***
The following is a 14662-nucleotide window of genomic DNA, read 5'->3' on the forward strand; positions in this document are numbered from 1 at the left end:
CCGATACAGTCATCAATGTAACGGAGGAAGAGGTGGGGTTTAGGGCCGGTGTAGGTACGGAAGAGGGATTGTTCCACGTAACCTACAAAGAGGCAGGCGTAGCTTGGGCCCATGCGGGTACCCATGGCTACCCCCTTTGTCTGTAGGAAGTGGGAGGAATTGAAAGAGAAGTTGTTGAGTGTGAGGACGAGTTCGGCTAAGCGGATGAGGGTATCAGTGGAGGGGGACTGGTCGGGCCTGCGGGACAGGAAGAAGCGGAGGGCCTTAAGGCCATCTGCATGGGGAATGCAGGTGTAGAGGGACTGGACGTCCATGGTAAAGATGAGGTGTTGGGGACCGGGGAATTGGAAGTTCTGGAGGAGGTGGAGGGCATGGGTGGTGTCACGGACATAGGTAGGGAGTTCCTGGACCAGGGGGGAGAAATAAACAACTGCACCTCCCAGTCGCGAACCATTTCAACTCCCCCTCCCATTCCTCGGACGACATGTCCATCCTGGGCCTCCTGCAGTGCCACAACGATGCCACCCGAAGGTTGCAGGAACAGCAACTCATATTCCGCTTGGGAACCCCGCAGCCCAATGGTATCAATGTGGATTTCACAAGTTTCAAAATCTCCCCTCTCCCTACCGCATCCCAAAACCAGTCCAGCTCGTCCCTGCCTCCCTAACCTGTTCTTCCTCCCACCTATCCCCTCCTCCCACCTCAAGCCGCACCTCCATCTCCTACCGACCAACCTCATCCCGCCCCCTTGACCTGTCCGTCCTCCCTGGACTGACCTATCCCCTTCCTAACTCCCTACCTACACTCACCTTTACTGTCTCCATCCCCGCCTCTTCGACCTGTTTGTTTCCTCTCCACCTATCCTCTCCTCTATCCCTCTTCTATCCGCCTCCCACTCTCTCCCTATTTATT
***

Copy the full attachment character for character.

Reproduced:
The following is a 14662-nucleotide window of genomic DNA, read 5'->3' on the forward strand; positions in this document are numbered from 1 at the left end:
CCGATACAGTCATCAATGTAACGGAGGAAGAGGTGGGGTTTAGGGCCGGTGTAGGTACGGAAGAGGGATTGTTCCACGTAACCTACAAAGAGGCAGGCGTAGCTTGGGCCCATGCGGGTACCCATGGCTACCCCCTTTGTCTGTAGGAAGTGGGAGGAATTGAAAGAGAAGTTGTTGAGTGTGAGGACGAGTTCGGCTAAGCGGATGAGGGTATCAGTGGAGGGGGACTGGTCGGGCCTGCGGGACAGGAAGAAGCGGAGGGCCTTAAGGCCATCTGCATGGGGAATGCAGGTGTAGAGGGACTGGACGTCCATGGTAAAGATGAGGTGTTGGGGACCGGGGAATTGGAAGTTCTGGAGGAGGTGGAGGGCATGGGTGGTGTCACGGACATAGGTAGGGAGTTCCTGGACCAGGGGGGAGAAATAAACAACTGCACCTCCCAGTCGCGAACCATTTCAACTCCCCCTCCCATTCCTCGGACGACATGTCCATCCTGGGCCTCCTGCAGTGCCACAACGATGCCACCCGAAGGTTGCAGGAACAGCAACTCATATTCCGCTTGGGAACCCCGCAGCCCAATGGTATCAATGTGGATTTCACAAGTTTCAAAATCTCCCCTCTCCCTACCGCATCCCAAAACCAGTCCAGCTCGTCCCTGCCTCCCTAACCTGTTCTTCCTCCCACCTATCCCCTCCTCCCACCTCAAGCCGCACCTCCATCTCCTACCGACCAACCTCATCCCGCCCCCTTGACCTGTCCGTCCTCCCTGGACTGACCTATCCCCTTCCTAACTCCCTACCTACACTCACCTTTACTGTCTCCATCCCCGCCTCTTCGACCTGTTTGTTTCCTCTCCACCTATCCTCTCCTCTATCCCTCTTCTATCCGCCTCCCACTCTCTCCCTATTTATT